author – activist – faculty – mom
The TV streaming site Hulu has been repeatedly playing a Jack in the Box commercial. The cartoon headed Jack says: “In 1803 a man bought the territory of Louisiana for 42 cents an acre. That was the greatest deal ever. Until I made this one.” The commercial is for Jack’s Jumbo Breakfast Platter, which he calls, “the greatest deal since the Louisiana Purchase.” Then a cartoon version of Jack winks, like ha ha I know I’m joking about colonization, but I’m being ironic, right? Isn’t that funny?
No, it’s not funny. During the very same historical moment where Indigenous people have been fighting fiercely to protect indigenous land from the Dakota Access Pipe Line. Dakota was part of the very land that was stolen and traded between one colonizer to another in the so-called Louisiana Purchase. Our current corporate-driven economy supports the rights of the heirs to those colonization fortunes, and their right to continue to exploit the land and the people, worldwide.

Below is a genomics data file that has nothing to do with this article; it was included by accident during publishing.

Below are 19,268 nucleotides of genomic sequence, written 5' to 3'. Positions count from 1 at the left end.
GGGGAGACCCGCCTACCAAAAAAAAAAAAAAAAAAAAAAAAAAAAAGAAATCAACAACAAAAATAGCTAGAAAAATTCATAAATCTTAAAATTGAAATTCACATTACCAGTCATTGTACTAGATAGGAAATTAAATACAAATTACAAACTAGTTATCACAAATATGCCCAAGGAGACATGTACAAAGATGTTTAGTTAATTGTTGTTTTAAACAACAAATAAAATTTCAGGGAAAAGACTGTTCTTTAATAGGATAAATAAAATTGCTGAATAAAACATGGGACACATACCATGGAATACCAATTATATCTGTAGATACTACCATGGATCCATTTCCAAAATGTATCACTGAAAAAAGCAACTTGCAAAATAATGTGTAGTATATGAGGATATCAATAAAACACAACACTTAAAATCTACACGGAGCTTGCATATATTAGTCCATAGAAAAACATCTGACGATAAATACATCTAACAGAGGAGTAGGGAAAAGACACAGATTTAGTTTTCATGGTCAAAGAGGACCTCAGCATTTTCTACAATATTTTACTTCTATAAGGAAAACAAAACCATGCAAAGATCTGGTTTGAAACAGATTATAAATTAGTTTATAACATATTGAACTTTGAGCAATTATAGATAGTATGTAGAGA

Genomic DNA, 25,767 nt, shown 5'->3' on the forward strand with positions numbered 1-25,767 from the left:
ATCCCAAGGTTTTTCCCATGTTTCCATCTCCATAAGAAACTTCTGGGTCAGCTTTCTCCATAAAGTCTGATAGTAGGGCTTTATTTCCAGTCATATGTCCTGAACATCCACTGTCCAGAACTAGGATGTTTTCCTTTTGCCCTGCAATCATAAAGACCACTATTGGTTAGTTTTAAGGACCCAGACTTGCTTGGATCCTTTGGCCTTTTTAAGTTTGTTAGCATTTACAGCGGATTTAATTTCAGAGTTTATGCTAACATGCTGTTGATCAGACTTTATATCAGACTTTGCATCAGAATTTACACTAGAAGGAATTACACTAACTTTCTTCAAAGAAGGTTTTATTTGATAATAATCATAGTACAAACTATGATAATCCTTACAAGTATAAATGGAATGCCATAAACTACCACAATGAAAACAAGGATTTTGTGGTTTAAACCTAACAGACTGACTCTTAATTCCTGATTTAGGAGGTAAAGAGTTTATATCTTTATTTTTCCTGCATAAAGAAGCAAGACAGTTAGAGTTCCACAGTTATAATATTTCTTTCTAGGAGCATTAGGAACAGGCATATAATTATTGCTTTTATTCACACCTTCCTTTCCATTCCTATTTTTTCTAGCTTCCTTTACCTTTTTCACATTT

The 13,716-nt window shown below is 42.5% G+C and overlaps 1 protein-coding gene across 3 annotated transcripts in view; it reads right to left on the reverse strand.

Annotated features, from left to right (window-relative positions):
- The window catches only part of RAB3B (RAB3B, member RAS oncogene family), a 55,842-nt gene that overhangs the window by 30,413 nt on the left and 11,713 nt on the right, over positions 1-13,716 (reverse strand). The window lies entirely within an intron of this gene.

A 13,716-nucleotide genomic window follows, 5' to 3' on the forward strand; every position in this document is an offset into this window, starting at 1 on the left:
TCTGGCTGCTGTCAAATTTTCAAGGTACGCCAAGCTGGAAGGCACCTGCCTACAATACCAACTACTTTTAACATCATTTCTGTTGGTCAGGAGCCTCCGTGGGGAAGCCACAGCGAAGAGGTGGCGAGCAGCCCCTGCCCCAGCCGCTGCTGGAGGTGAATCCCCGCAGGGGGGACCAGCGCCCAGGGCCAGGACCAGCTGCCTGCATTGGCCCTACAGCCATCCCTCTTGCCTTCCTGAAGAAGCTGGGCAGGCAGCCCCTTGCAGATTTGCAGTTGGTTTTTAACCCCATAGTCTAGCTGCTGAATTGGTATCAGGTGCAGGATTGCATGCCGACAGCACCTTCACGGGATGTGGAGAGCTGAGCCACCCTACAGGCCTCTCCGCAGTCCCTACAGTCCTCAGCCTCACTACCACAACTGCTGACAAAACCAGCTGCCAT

When I look at the commercial, I think of the dozens of people that had to approve it, write it, animate it, produce it. Didn’t one single person notice how offensive it was? Were there no people of color in the room? Were there one or two who were afraid to speak? Or were they numb to the outrage? Because this ad is profoundly insulting and outrageous and just another bitter reminder that the brutal tragedies in the history of people of color are treated as fodder for ironic ad campaigns for various corporations. As the struggle continues to protect Indigenous lands from DAPL, we see how, in our post-colonial US, the legal “personhood” of corporations matters much more than the lives of actual indigenous people.